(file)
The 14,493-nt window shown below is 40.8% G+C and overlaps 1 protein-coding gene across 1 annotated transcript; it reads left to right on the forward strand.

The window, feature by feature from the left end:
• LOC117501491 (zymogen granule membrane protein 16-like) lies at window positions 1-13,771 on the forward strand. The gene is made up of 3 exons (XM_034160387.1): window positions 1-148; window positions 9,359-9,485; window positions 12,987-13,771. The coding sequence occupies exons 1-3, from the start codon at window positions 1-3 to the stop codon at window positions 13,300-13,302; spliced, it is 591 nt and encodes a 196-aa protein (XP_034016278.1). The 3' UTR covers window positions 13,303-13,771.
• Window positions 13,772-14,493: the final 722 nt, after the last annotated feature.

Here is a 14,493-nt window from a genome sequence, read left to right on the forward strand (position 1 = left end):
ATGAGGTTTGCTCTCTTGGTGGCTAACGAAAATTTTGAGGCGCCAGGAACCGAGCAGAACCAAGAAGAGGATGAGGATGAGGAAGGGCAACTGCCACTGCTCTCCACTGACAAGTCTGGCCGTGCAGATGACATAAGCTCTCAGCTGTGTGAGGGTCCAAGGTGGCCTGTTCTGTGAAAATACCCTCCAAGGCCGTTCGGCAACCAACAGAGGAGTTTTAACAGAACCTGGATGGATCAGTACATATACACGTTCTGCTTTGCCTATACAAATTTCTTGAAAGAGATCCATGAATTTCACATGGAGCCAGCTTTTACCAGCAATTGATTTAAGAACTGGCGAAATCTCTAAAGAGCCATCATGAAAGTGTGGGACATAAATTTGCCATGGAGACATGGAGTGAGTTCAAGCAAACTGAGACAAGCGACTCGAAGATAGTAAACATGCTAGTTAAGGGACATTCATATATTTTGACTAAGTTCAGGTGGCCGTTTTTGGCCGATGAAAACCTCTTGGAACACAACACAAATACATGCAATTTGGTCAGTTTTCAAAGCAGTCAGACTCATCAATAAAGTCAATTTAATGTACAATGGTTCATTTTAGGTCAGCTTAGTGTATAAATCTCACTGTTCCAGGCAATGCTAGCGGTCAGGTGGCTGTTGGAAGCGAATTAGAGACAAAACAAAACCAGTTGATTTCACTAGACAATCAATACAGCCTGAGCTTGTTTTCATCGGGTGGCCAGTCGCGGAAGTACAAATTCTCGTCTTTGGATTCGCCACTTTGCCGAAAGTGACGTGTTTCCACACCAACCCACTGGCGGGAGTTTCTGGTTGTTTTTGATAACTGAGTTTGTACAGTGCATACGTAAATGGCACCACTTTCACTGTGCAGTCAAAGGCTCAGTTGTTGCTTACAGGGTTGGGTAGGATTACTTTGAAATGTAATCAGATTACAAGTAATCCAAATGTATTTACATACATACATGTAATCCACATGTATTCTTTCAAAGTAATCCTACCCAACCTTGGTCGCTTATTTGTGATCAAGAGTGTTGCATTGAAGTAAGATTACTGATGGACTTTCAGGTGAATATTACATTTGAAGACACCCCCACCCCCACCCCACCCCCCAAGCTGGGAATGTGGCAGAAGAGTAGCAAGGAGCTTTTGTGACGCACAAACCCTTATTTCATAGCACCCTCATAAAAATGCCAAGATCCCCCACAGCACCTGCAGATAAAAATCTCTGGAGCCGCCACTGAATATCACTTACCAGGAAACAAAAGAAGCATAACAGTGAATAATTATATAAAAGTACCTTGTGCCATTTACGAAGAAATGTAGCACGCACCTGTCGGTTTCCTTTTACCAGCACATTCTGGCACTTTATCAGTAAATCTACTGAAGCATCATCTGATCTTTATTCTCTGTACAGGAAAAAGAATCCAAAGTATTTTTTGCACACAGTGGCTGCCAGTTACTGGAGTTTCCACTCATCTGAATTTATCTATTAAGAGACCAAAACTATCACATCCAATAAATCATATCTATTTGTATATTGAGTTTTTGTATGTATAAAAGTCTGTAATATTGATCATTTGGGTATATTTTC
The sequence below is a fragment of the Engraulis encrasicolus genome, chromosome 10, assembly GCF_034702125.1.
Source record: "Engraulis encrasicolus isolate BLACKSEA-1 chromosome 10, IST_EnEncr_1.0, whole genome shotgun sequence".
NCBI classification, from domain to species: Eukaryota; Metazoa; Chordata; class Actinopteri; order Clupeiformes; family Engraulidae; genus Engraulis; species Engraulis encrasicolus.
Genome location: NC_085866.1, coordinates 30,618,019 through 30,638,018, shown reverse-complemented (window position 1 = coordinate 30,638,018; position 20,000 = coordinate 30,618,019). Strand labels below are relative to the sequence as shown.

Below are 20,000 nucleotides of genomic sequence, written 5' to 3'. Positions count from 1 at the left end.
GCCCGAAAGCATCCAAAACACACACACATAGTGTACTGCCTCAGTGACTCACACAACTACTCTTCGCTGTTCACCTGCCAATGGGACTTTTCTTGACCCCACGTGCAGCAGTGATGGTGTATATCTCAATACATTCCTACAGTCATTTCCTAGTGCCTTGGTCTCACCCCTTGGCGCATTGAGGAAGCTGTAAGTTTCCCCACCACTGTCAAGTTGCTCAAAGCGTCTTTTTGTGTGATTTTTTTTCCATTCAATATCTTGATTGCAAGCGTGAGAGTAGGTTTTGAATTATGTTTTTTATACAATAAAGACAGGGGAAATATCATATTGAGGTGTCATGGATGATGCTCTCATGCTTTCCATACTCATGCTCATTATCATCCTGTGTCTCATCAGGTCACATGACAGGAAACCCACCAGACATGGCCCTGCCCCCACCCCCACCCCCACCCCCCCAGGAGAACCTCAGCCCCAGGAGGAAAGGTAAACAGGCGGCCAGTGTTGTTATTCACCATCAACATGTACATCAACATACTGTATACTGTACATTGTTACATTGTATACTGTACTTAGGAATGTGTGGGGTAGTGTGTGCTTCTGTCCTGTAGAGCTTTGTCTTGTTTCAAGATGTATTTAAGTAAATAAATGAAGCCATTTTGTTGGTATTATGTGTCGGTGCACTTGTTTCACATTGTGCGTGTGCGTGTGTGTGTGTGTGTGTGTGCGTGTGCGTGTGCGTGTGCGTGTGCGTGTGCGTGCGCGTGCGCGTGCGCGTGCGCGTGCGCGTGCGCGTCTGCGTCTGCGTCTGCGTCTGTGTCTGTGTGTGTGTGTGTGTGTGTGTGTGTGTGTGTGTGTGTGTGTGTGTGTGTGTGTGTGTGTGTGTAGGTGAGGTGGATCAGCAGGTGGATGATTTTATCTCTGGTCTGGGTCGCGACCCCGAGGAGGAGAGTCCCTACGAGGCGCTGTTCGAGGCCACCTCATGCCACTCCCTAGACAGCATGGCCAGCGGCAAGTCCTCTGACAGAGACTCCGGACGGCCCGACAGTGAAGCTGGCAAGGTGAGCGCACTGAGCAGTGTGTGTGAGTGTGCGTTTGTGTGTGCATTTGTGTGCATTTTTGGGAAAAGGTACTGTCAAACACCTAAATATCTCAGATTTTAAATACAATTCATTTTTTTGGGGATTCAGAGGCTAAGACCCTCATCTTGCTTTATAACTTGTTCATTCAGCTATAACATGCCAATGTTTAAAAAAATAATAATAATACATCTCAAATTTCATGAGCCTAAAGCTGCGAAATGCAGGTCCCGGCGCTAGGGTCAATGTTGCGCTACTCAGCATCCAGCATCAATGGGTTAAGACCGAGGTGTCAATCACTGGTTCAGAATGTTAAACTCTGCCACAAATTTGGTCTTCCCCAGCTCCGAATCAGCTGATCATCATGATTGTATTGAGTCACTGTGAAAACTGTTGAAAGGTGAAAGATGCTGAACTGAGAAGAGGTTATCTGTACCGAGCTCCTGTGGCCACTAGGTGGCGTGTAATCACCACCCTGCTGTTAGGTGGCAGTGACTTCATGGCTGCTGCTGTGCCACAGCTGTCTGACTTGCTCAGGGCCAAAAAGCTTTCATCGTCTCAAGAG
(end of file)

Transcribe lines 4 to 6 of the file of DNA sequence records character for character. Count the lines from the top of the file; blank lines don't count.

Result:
• Window positions 13,772-14,493: the final 722 nt, after the last annotated feature.

Here is a 14,493-nt window from a genome sequence, read left to right on the forward strand (position 1 = left end):
ATGAGGTTTGCTCTCTTGGTGGCTAACGAAAATTTTGAGGCGCCAGGAACCGAGCAGAACCAAGAAGAGGATGAGGATGAGGAAGGGCAACTGCCACTGCTCTCCACTGACAAGTCTGGCCGTGCAGATGACATAAGCTCTCAGCTGTGTGAGGGTCCAAGGTGGCCTGTTCTGTGAAAATACCCTCCAAGGCCGTTCGGCAACCAACAGAGGAGTTTTAACAGAACCTGGATGGATCAGTACATATACACGTTCTGCTTTGCCTATACAAATTTCTTGAAAGAGATCCATGAATTTCACATGGAGCCAGCTTTTACCAGCAATTGATTTAAGAACTGGCGAAATCTCTAAAGAGCCATCATGAAAGTGTGGGACATAAATTTGCCATGGAGACATGGAGTGAGTTCAAGCAAACTGAGACAAGCGACTCGAAGATAGTAAACATGCTAGTTAAGGGACATTCATATATTTTGACTAAGTTCAGGTGGCCGTTTTTGGCCGATGAAAACCTCTTGGAACACAACACAAATACATGCAATTTGGTCAGTTTTCAAAGCAGTCAGACTCATCAATAAAGTCAATTTAATGTACAATGGTTCATTTTAGGTCAGCTTAGTGTATAAATCTCACTGTTCCAGGCAATGCTAGCGGTCAGGTGGCTGTTGGAAGCGAATTAGAGACAAAACAAAACCAGTTGATTTCACTAGACAATCAATACAGCCTGAGCTTGTTTTCATCGGGTGGCCAGTCGCGGAAGTACAAATTCTCGTCTTTGGATTCGCCACTTTGCCGAAAGTGACGTGTTTCCACACCAACCCACTGGCGGGAGTTTCTGGTTGTTTTTGATAACTGAGTTTGTACAGTGCATACGTAAATGGCACCACTTTCACTGTGCAGTCAAAGGCTCAGTTGTTGCTTACAGGGTTGGGTAGGATTACTTTGAAATGTAATCAGATTACAAGTAATCCAAATGTATTTACATACATACATGTAATCCACATGTATTCTTTCAAAGTAATCCTACCCAACCTTGGTCGCTTATTTGTGATCAAGAGTGTTGCATTGAAGTAAGATTACTGATGGACTTTCAGGTGAATATTACATTTGAAGACACCCCCACCCCCACCCCACCCCCCAAGCTGGGAATGTGGCAGAAGAGTAGCAAGGAGCTTTTGTGACGCACAAACCCTTATTTCATAGCACCCTCATAAAAATGCCAAGATCCCCCACAGCACCTGCAGATAAAAATCTCTGGAGCCGCCACTGAATATCACTTACCAGGAAACAAAAGAAGCATAACAGTGAATAATTATATAAAAGTACCTTGTGCCATTTACGAAGAAATGTAGCACGCACCTGTCGGTTTCCTTTTACCAGCACATTCTGGCACTTTATCAGTAAATCTACTGAAGCATCATCTGATCTTTATTCTCTGTACAGGAAAAAGAATCCAAAGTATTTTTTGCACACAGTGGCTGCCAGTTACTGGAGTTTCCACTCATCTGAATTTATCTATTAAGAGACCAAAACTATCACATCCAATAAATCATATCTATTTGTATATTGAGTTTTTGTATGTATAAAAGTCTGTAATATTGATCATTTGGGTATATTTTC